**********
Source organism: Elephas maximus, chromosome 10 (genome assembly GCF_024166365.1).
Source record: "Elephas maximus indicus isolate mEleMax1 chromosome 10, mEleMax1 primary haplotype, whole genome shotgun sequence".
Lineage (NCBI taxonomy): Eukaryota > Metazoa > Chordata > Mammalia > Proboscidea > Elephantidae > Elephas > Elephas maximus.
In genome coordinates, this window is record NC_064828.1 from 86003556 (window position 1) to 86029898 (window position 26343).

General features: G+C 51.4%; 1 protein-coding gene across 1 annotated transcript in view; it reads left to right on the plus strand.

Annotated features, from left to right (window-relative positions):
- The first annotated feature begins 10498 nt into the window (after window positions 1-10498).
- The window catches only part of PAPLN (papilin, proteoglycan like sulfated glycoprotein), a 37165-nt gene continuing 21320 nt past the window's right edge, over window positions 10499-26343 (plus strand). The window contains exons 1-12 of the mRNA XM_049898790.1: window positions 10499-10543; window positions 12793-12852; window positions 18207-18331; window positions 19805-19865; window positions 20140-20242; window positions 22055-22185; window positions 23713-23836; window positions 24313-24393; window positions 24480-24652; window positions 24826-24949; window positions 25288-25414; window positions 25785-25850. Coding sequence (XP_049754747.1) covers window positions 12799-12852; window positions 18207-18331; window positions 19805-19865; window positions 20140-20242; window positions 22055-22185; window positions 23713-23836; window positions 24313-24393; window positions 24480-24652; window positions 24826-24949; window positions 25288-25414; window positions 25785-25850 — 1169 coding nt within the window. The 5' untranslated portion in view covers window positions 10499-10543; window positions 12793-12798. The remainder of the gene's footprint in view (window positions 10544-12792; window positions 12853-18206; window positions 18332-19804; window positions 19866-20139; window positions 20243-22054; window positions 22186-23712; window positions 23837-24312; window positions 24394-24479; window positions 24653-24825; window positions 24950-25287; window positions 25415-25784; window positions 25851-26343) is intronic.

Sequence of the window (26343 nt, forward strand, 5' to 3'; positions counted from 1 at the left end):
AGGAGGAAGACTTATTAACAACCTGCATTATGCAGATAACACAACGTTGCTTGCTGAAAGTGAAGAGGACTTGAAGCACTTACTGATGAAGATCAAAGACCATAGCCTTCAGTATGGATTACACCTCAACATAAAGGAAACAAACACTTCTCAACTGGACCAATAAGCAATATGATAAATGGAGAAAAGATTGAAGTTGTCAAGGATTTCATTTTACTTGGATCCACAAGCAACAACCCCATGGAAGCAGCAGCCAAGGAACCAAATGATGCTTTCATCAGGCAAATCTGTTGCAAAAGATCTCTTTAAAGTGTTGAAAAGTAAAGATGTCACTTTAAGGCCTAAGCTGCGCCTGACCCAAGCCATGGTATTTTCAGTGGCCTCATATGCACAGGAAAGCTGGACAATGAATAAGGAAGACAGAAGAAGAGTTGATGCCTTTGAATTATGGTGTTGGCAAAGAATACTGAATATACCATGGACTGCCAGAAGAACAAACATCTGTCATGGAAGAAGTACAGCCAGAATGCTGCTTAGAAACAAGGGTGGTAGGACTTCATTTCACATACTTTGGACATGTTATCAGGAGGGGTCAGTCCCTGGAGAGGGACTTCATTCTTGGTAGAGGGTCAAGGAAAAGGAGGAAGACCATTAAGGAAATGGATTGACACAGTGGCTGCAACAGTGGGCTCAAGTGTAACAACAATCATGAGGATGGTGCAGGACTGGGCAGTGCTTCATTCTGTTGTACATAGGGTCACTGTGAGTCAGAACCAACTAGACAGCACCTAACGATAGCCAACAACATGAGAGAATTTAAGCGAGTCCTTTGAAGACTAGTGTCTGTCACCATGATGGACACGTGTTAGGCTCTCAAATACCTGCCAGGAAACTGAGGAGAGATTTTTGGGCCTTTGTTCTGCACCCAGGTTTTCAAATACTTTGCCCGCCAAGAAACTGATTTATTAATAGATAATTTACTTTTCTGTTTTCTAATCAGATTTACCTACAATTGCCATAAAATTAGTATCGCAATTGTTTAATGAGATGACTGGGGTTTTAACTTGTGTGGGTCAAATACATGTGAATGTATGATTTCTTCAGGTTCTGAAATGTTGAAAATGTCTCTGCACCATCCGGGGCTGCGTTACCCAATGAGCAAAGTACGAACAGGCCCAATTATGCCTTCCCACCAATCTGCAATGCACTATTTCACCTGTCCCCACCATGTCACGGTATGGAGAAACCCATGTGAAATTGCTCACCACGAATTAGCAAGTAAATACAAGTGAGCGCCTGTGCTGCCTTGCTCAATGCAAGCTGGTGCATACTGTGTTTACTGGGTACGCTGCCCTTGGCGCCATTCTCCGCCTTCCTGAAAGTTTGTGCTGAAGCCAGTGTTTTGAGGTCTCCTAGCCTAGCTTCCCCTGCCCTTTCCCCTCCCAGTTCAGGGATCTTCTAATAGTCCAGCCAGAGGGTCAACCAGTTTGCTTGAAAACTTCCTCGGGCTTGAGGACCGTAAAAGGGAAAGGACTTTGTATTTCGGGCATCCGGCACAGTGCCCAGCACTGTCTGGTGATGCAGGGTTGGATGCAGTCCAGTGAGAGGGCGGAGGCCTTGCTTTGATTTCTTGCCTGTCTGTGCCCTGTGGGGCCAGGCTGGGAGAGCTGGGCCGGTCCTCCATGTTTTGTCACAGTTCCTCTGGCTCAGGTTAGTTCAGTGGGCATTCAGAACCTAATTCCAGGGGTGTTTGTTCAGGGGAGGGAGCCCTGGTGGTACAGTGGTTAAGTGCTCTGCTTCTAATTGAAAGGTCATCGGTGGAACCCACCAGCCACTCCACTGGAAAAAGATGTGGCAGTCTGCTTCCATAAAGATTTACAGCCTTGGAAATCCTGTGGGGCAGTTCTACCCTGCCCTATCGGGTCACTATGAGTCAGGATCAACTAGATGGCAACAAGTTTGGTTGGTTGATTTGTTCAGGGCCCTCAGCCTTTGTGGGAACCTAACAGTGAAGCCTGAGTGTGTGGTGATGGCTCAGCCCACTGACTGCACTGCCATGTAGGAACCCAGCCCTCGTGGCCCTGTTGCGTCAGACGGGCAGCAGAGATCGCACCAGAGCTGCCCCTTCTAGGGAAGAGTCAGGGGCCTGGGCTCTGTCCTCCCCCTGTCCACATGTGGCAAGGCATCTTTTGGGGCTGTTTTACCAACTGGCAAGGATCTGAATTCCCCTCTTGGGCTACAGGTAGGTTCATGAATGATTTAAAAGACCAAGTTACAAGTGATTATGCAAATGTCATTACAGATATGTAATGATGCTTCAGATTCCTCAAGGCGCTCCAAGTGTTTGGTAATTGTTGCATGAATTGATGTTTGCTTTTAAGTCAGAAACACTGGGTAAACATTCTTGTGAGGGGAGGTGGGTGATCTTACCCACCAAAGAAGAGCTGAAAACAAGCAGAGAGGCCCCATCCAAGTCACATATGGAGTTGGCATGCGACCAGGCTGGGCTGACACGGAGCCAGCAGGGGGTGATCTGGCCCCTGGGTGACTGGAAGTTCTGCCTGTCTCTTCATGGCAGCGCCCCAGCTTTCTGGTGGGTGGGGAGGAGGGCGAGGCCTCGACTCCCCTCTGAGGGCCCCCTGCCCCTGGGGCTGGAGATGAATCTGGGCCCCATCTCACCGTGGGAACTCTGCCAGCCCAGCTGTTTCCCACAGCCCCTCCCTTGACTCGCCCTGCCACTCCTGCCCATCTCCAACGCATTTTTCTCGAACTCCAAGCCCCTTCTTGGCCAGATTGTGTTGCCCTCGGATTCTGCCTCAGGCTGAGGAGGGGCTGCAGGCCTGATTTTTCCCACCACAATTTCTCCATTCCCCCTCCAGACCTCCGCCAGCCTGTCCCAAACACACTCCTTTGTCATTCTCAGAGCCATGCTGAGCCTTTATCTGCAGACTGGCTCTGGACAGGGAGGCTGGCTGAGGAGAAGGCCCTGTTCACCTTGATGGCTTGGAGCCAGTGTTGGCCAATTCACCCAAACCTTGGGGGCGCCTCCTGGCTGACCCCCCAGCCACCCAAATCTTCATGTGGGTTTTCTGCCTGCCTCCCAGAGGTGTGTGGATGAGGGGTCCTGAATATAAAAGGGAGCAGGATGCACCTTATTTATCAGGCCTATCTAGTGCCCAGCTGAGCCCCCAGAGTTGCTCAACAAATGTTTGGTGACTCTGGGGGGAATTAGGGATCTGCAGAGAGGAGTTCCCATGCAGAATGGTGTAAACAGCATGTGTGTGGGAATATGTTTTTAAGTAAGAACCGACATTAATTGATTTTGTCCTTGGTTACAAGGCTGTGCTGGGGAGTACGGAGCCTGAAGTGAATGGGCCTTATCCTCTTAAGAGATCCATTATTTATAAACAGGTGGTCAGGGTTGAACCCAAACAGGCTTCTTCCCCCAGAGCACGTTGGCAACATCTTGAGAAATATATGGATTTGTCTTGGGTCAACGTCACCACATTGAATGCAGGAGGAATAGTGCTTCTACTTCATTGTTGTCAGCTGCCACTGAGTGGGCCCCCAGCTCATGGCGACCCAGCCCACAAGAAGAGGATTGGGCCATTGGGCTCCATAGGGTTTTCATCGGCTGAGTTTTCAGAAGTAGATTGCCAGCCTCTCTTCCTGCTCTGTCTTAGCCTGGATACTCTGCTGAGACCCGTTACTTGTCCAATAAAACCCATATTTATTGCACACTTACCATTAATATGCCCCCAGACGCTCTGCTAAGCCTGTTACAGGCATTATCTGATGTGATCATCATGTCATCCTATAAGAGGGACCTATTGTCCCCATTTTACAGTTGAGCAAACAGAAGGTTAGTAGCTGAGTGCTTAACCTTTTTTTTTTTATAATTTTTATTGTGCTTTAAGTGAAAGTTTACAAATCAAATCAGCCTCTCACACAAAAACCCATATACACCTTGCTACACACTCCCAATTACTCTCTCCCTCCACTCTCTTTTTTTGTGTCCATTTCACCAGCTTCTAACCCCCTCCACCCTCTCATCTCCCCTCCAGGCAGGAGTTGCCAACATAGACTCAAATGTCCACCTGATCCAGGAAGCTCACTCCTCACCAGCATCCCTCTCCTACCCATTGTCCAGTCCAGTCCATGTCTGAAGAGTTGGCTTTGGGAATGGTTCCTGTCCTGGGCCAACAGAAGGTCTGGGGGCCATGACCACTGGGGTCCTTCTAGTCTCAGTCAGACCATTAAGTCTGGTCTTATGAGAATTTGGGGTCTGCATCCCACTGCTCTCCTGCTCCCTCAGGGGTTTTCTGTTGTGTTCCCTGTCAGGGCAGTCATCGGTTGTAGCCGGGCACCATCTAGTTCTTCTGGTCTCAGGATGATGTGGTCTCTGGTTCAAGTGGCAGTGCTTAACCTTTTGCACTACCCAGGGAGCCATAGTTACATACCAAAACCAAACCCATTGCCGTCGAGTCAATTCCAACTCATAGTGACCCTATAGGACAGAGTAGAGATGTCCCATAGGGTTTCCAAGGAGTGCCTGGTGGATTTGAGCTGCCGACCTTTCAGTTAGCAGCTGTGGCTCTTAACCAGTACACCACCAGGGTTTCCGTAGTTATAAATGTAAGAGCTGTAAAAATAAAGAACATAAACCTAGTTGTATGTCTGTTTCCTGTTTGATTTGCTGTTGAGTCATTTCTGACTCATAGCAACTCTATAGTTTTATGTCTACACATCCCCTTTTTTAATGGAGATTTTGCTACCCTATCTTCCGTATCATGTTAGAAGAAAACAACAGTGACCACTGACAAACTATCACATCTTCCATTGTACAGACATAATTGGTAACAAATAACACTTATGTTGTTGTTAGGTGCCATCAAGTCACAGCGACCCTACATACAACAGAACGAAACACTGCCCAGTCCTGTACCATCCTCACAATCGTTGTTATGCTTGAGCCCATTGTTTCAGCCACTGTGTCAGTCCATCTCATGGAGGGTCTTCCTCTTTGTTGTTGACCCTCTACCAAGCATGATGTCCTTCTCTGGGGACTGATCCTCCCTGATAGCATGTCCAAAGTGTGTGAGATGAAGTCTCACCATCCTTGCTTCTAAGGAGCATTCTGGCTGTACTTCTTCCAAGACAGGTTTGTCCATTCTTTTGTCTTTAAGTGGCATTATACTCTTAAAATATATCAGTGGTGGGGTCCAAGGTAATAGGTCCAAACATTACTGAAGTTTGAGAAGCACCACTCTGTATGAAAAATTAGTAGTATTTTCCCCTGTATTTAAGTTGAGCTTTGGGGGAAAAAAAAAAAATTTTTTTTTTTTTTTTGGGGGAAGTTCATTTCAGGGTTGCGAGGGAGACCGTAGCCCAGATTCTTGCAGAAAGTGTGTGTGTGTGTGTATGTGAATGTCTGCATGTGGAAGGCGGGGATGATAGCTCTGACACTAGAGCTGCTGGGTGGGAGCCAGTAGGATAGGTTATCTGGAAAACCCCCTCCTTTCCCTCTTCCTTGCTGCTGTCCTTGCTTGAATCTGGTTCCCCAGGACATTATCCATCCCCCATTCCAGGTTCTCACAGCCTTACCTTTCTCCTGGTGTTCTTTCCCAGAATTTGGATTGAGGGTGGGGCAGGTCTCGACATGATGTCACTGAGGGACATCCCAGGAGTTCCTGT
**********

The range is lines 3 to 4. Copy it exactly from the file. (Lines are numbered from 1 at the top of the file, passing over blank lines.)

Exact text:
Lineage (NCBI taxonomy): Eukaryota > Metazoa > Chordata > Mammalia > Proboscidea > Elephantidae > Elephas > Elephas maximus.
In genome coordinates, this window is record NC_064828.1 from 86003556 (window position 1) to 86029898 (window position 26343).